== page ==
After all in a world where brute force dominated all else, where the weak would be damned to exploitation and marginalization, where only those born with a ‘silver spoon’ would experience the joys of life, where immediate and momentary needs determined human relations, where the physically weak, the aging and the economically disadvantaged would find no security zones, where the divide between the well-informed and ill-informed t would forever expand, in that context only anger, hate, and violence could flourish.
Hence the objective of Islam was to guide change in this context. As other religions before it had strived to do. Through the last of His Prophets, Hazrat Mohammad(AS) and the Holy Quran, Allah conveyed a broad code of behavior underscoring abiding principles and values. Muslims were obligated to regulate their lives, across the entire spectrum of human interaction, in accordance with the principles of justice, scholarship, discipline, tolerance, modesty, aesthetics, hygiene, accountability, kindness and consideration. The individual’s entire spectrum of interaction covering family, friends, business partners, subordinates, state-citizens etc would all have to be determined by these principles. Islam was optimistic in its goals but also realistic in its reading of reality. To resolve conflicts and problems Muslims were obliged to follow principles of fair play.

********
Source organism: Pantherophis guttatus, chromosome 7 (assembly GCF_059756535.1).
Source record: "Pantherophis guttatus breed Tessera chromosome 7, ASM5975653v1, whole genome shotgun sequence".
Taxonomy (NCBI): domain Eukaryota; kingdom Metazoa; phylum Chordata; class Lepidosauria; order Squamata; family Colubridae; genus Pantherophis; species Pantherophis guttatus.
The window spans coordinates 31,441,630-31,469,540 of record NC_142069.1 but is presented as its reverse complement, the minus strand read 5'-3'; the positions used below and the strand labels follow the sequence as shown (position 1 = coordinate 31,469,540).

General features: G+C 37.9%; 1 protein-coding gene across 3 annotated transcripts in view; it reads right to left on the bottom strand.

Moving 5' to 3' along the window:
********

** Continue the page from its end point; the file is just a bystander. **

In Pakistan for too long the principles of fair play have been missing. The passage of a WPB was a significant step towards establishing fair play.